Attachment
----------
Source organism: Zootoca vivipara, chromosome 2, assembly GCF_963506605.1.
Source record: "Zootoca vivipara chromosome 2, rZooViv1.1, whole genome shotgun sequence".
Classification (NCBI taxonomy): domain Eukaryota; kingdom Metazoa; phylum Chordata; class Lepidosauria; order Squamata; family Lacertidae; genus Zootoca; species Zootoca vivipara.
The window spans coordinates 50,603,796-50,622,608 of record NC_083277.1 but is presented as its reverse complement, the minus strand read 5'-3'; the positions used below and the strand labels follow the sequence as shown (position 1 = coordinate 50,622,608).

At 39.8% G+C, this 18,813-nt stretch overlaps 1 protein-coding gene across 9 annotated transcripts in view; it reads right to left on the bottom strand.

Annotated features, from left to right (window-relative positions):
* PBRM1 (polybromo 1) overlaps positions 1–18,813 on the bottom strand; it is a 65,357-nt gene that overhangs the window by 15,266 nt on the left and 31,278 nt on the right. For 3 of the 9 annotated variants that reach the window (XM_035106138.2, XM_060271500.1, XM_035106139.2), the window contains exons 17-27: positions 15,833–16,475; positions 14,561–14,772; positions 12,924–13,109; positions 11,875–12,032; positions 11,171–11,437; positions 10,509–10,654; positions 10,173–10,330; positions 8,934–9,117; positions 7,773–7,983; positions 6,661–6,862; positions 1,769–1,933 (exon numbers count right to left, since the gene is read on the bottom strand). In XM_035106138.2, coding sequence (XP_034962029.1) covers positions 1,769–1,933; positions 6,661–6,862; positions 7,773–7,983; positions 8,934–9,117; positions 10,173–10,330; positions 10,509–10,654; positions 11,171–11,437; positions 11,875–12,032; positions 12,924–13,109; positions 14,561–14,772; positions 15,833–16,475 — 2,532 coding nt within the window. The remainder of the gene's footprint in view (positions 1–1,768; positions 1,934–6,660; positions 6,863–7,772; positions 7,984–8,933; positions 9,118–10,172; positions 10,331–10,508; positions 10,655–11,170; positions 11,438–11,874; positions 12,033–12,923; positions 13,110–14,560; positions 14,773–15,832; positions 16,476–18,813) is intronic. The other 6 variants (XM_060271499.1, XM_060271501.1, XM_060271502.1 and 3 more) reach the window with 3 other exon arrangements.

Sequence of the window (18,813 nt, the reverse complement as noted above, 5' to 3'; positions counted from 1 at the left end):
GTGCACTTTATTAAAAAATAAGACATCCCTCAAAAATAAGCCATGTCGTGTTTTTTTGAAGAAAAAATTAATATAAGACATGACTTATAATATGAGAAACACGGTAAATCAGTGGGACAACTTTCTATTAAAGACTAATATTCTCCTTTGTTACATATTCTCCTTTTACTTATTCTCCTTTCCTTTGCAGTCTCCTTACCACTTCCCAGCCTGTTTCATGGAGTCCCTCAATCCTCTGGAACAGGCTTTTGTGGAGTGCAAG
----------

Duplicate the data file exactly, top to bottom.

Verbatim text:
Source organism: Zootoca vivipara, chromosome 2, assembly GCF_963506605.1.
Source record: "Zootoca vivipara chromosome 2, rZooViv1.1, whole genome shotgun sequence".
Classification (NCBI taxonomy): domain Eukaryota; kingdom Metazoa; phylum Chordata; class Lepidosauria; order Squamata; family Lacertidae; genus Zootoca; species Zootoca vivipara.
The window spans coordinates 50,603,796-50,622,608 of record NC_083277.1 but is presented as its reverse complement, the minus strand read 5'-3'; the positions used below and the strand labels follow the sequence as shown (position 1 = coordinate 50,622,608).

At 39.8% G+C, this 18,813-nt stretch overlaps 1 protein-coding gene across 9 annotated transcripts in view; it reads right to left on the bottom strand.

Annotated features, from left to right (window-relative positions):
* PBRM1 (polybromo 1) overlaps positions 1–18,813 on the bottom strand; it is a 65,357-nt gene that overhangs the window by 15,266 nt on the left and 31,278 nt on the right. For 3 of the 9 annotated variants that reach the window (XM_035106138.2, XM_060271500.1, XM_035106139.2), the window contains exons 17-27: positions 15,833–16,475; positions 14,561–14,772; positions 12,924–13,109; positions 11,875–12,032; positions 11,171–11,437; positions 10,509–10,654; positions 10,173–10,330; positions 8,934–9,117; positions 7,773–7,983; positions 6,661–6,862; positions 1,769–1,933 (exon numbers count right to left, since the gene is read on the bottom strand). In XM_035106138.2, coding sequence (XP_034962029.1) covers positions 1,769–1,933; positions 6,661–6,862; positions 7,773–7,983; positions 8,934–9,117; positions 10,173–10,330; positions 10,509–10,654; positions 11,171–11,437; positions 11,875–12,032; positions 12,924–13,109; positions 14,561–14,772; positions 15,833–16,475 — 2,532 coding nt within the window. The remainder of the gene's footprint in view (positions 1–1,768; positions 1,934–6,660; positions 6,863–7,772; positions 7,984–8,933; positions 9,118–10,172; positions 10,331–10,508; positions 10,655–11,170; positions 11,438–11,874; positions 12,033–12,923; positions 13,110–14,560; positions 14,773–15,832; positions 16,476–18,813) is intronic. The other 6 variants (XM_060271499.1, XM_060271501.1, XM_060271502.1 and 3 more) reach the window with 3 other exon arrangements.

Sequence of the window (18,813 nt, the reverse complement as noted above, 5' to 3'; positions counted from 1 at the left end):
GTGCACTTTATTAAAAAATAAGACATCCCTCAAAAATAAGCCATGTCGTGTTTTTTTGAAGAAAAAATTAATATAAGACATGACTTATAATATGAGAAACACGGTAAATCAGTGGGACAACTTTCTATTAAAGACTAATATTCTCCTTTGTTACATATTCTCCTTTTACTTATTCTCCTTTCCTTTGCAGTCTCCTTACCACTTCCCAGCCTGTTTCATGGAGTCCCTCAATCCTCTGGAACAGGCTTTTGTGGAGTGCAAG